"We're holding out for a guy who has The Paris Review Interviewson his bookshelf. The revered literary journal showcases its best interviews with some of the most talented writers ever, from Joan Didion and Truman Capote to Dorothy Parker and Kurt Vonnegut perfect if youre a writer or a wannabe, or if you just feel the need to redeem yourself for all those nights spent watching The Hills." Jane
"Utterly absorbing.... They are all fascinating and often quite funny." Katherine A. Powers, The Boston Globe
From William Faulkner's famous reply, "The writer's only responsibility is to his art," to James Salter's confession "What is the ultimate impulse to write? Because all this is going to vanish" The Paris Review has elicited many of the most arresting, illuminating, and revealing discussions of life and craft from the greatest writers of our age. Under its original editor, George Plimpton, The Paris Review is credited with inventing the modern literary interview, and more than half a century later the magazine remains the master of the form. By turns intimate, instructive, gossipy, curmudgeonly, elegant, hilarious, cunning, and consoling, The Paris Review interviews have come to be celebrated as classic literary works in their own right. Now, from the treasure trove of the archives, Paris Review editor Philip Gourevitch has selected twenty of the most essential interviews for the first of a three volume set. Here are Ernest Hemmingway, Truman Capote, Elizabeth Bishop, and many other novelists, poets, playwrights, memoirists speaking for the ages, with surprising candor, about all that matters most to them.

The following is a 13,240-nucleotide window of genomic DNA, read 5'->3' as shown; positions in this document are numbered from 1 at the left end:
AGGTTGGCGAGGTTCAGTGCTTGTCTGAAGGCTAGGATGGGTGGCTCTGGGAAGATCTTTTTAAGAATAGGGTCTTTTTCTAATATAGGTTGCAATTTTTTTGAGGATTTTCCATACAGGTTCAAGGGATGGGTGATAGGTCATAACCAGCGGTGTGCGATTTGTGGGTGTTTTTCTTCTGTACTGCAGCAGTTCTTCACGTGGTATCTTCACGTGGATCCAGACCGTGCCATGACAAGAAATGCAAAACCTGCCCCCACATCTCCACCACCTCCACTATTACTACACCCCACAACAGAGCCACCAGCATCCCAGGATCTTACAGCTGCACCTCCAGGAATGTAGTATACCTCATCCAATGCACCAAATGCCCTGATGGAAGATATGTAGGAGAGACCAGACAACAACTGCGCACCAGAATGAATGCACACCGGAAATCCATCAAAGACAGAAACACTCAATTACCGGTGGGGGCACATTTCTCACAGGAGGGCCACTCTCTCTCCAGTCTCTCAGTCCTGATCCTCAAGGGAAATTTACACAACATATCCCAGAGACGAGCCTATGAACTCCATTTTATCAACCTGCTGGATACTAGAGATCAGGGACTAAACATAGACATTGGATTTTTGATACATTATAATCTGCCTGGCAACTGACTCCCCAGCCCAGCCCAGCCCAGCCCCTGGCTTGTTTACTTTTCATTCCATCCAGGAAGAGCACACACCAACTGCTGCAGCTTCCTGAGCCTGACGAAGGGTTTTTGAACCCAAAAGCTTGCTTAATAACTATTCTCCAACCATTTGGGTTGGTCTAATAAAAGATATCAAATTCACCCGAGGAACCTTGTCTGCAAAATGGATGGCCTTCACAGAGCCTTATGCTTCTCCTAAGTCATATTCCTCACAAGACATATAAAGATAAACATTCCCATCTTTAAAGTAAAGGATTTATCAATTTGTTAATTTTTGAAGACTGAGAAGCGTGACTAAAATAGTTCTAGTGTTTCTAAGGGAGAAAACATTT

The first in a proposed three-volume set, a fascinating compilation of twenty interviews with some of the world's leading authors, poets, novelists, playwrights, and memoirists features candid, insightful dialogues with Philip Roth, Truman Capote, Elizabeth Bishop, William Faulkner, and other notables. Original. 35,000 first printing.
By turns intimate, instructive, gossipy, curmudgeonly, elegant, hilarious, cunning, and consoling, the "Paris Review" interviews have come to be celebrated as classic literary works in their own right. Now, from the treasure trove of the archives, editor Philip Gourevitch has selected 20 of the most essential interviews for the first of a three volume set. 448 p.
About the Author
The Paris Review
was founded in 1953 and has published early and important work by Philip Roth, V. S. Naipaul, Jeffrey Eugenides, A. S. Byatt, T. C. Boyle, William T. Vollmann, and many other writers who have given us the great literature of the past half century. Some of the magazine's greatest hits have been collected by Picador in The Paris Review Book of People with Problems
as well as The Paris Review Book for Planes, Trains, Elevators, and Waiting Rooms
and The Paris Review Book of Heartbreak, Madness, Sex, Love, Betrayal, Outsiders, Intoxication, War, Whimsy, Horrors, God, Death, Dinner, Baseball, Travels, the Art of Writing, and Everything Else in the World Since 1953
In March 2005, Philip Gourevitch was named editor of The Paris Review, succeeding the late George Plimpton. Gourevitch is also a long-time staff writer at the New Yorker, where he has reported extensively from Africa, Asia, and Europe, and from around the United States, notably during the 2004 presidential election. He is the author of two books: A Cold Case, and We Wish To Inform You That Tomorrow We Will Be Killed With Our Families: Stories from Rwanda, a New York Times bestseller, earned numerous awards and honors, including the National Book Critics Circle Award, a Los Angeles Times Book Prize, a George Polk Book Award and, in Britain, the Guardian First Book Award. He lives in Brooklyn, NY.
Table of Contents
Introduction by Philip Gourevitch Dorothy Parker (1956)Truman Capote (1957)Ernest Hemingway (1958)T. S. Eliot (1959)Saul Bellow (1966)Jorge Luis Borges (1967)Kurt Vonnegut (1977)James M. Cain (1978)Rebecca West (1981)Elizabeth Bishop (1981)Robert Stone (1985)Robert Gottlieb (1994)Richard Price (1996)Billy Wilder (1996)Jack Gilbert (2005)Joan Didion (2006) ContributorsAcknowledgments